Kansas on voter suppression: “Georgia, hold my beer”
Update: After press deadline, House Bill 2332 and House Bill 2183 were amended and passed the legislature. Among other things, the bills would restrict and penalize returning absentee ballots for voters in certain cases, as well as block county elections offices from receiving non-public funds to support their work, and ban the judiciary or the Governor’s office from changing state elections laws. The bills now await the Governor’s decision.
Think your vote doesn’t matter? Ask the Republican super-majority in the Kansas state legislature—or better yet, look at what they’re doing.
Just like Georgia’s now-infamous new voter suppression laws, new Kansas bills (Missouri has many too, though that’s a separate story) are part of a national movement to criminalize common elections practices and deepen existing hurdles to vote.
Proponents of these measures—including Kris Kobach’s “top deputy,” former Deputy Assistant Secretary of State Eric Rucker—claim this will help stop voter fraud. Opponents describe the bills as a “problem in search of a solution.”
Kansas bills S Sub HB 2183, SB 307, and S Sub HB 2332 would, among other things, make it a felony to help more than five of your friends or neighbors drop off their mail-in ballots, and make it harder to assist people with disabilities to vote.
If you’ve ever felt the stress of receiving a bill in the mail that’s due in a few days, welcome to your new Kansas vote-by-mail laws. Under these proposed changes, voters will receive mail-in ballots later, and all ballots must be received by county elections offices by 7 p.m. on election day, no matter when they are dropped in a mailbox, or they get tossed out.
“That provision could create a scenario where someone mails in an advance ballot three days before election day, and because the mail might be moving slower than normal, the ballot arrives late and isn’t counted,” said 102nd District House Representative Jason Probst.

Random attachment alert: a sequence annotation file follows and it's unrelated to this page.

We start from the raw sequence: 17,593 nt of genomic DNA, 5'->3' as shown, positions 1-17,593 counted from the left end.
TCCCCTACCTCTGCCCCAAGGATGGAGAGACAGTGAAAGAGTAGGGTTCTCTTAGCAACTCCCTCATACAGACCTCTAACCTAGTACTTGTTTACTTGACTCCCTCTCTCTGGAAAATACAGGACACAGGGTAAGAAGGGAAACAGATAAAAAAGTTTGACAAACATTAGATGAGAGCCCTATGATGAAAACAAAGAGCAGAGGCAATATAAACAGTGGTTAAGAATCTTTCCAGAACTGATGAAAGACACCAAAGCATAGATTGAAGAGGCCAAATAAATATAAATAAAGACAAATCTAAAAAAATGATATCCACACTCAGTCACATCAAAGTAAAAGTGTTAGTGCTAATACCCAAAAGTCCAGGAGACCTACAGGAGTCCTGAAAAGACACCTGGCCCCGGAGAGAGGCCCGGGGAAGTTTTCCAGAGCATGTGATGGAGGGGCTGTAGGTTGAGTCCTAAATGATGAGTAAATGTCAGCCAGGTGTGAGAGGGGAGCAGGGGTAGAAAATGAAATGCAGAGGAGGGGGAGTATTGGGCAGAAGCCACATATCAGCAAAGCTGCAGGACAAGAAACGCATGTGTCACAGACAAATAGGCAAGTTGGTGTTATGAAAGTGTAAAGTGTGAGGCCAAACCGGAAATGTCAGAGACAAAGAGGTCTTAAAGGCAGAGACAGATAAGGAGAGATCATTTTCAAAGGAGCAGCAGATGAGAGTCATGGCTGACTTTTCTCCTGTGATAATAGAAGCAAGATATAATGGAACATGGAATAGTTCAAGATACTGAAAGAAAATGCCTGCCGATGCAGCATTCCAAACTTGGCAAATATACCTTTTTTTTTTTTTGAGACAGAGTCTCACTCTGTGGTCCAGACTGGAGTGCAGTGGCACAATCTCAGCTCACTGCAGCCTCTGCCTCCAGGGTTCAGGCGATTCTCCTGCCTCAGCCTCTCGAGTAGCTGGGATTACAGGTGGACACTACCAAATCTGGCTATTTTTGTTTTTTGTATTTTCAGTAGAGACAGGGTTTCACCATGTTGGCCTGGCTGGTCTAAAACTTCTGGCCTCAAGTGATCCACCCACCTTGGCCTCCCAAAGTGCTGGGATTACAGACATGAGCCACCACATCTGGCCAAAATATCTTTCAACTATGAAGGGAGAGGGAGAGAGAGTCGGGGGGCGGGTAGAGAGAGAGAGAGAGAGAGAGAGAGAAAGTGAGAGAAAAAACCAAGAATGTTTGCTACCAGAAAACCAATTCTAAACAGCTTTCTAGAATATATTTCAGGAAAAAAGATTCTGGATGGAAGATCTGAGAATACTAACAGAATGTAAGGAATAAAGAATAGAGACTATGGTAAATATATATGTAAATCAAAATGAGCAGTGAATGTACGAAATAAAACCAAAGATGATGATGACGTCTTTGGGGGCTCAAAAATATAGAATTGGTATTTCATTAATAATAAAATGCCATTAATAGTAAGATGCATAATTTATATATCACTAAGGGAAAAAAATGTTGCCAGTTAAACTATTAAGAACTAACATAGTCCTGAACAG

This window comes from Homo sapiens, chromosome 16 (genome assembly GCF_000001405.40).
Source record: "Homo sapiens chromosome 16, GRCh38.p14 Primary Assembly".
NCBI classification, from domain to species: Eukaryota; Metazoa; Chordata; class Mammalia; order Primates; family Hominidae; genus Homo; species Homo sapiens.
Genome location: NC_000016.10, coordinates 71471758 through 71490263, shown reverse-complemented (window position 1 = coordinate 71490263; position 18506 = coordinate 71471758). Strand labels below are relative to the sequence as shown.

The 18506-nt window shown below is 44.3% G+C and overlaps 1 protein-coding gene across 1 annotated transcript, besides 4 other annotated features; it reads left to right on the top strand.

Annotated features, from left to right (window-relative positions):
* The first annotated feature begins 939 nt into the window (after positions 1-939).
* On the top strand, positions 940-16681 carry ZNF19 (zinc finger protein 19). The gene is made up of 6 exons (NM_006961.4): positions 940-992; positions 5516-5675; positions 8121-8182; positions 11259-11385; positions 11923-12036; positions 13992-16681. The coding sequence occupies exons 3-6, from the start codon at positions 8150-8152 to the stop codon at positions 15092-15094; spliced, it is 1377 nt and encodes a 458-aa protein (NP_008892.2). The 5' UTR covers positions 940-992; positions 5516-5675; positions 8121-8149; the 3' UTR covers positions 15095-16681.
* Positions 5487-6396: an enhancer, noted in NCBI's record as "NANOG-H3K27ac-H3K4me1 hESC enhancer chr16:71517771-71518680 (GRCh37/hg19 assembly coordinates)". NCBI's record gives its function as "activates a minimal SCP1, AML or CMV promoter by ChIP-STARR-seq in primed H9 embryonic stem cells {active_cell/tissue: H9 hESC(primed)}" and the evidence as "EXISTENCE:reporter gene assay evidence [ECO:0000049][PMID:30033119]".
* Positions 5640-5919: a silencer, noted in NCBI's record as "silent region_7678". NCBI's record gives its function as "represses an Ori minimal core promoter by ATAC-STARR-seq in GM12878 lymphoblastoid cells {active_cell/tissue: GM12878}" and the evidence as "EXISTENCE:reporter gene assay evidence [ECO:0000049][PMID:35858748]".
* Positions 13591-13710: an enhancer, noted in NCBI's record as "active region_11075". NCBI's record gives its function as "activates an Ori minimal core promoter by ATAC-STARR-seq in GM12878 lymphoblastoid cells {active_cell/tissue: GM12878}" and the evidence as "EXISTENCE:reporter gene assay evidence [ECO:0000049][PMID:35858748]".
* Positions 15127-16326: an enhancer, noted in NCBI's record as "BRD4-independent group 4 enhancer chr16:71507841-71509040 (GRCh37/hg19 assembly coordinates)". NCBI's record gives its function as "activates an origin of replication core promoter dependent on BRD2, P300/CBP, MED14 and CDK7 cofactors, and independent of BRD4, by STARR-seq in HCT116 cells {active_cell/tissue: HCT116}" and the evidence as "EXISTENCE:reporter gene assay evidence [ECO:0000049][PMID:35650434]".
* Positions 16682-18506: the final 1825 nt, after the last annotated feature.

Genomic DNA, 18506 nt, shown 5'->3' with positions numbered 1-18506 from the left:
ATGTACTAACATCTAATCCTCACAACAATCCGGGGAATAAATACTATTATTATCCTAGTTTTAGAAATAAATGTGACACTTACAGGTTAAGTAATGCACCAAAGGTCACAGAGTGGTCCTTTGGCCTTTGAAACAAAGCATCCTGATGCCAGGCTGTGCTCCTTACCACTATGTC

“These bills have one goal: to make it harder for disabled voters, elderly voters, military voters serving abroad, voters who live in rural areas, and voters of color to exercise their right to vote,” said Kansas Senator Ethan Corson in a legislative update.
Secretary of State Scott Schwab’s team, said there were no issues in the 2020 election.
“The 2020 election went very well in Kansas and we did not experience any widespread, systematic issues,” says spokesperson Katie Koupal.
But he’s not intervening: “It is the policy of this office that we be neutral on legislation not introduced by our office,” Koupal clarified.
Johnson County’s former Election Commissioner publicly opposes the bills, and the Kansas County Clerks and Elections Officials Association has come out publicly against portions of them.
“On the one hand you have a Republican Secretary of State saying there was no fraud—and yet, you see policymaking in the exact opposite direction,” says Kendall Seal, Policy Director for the Kansas ACLU. “These are coordinated attacks on the right to vote. You’re seeing it in Georgia, you’re seeing it in Kansas.”
So what’s the impact? Roughly 30,000 Kansas votes would have been disenfranchised in 2020 had these bills been in place, according to testimony from Secretary Schwab.
Compare 30,000 disenfranchised votes to a few recent elections. Johnson County-area Democratic Kansas lawmakers Linda Featherston and Jennifer Day won by 67 votes and 62 votes, respectively. In the 2018 Republican primary for the 104th House District, a far-right-wing Republican, Paul Waggoner, defeated his moderate incumbent, Steve Becker, by nine votes.
“In my race, I was up by three votes on election night. Late arriving ballots pushed me up to a bigger lead, and when all the late ballots and provisional ballots were counted, I won by 31 votes,” said Rep. Probst.
If these bills had been on the books in 2020, “it is impossible to project how many elections would have been altered,” says Patrick Miller, Associate Professor of Political Science at the University of Kansas. “Some races were very close, and it’s possible that even a handful of small changes could have affected close races.”
All of these bills are in the last stages of amendments and review before a final vote, and modifications are still coming in. Bill opponents are pushing Kansans to speak out to their lawmakers before it’s too late. Find Kansas representatives here.
Voting rights groups signaled that passage is likely. The Kansas ACLU is warning lawmakers of the consequences of passing unconstitutional laws.
“[Lawmakers] need to stop gambling with taxpayer dollars with bad laws,” says Seal. “People died for the right to vote. I think sometimes we’re cavalier about the right to vote.”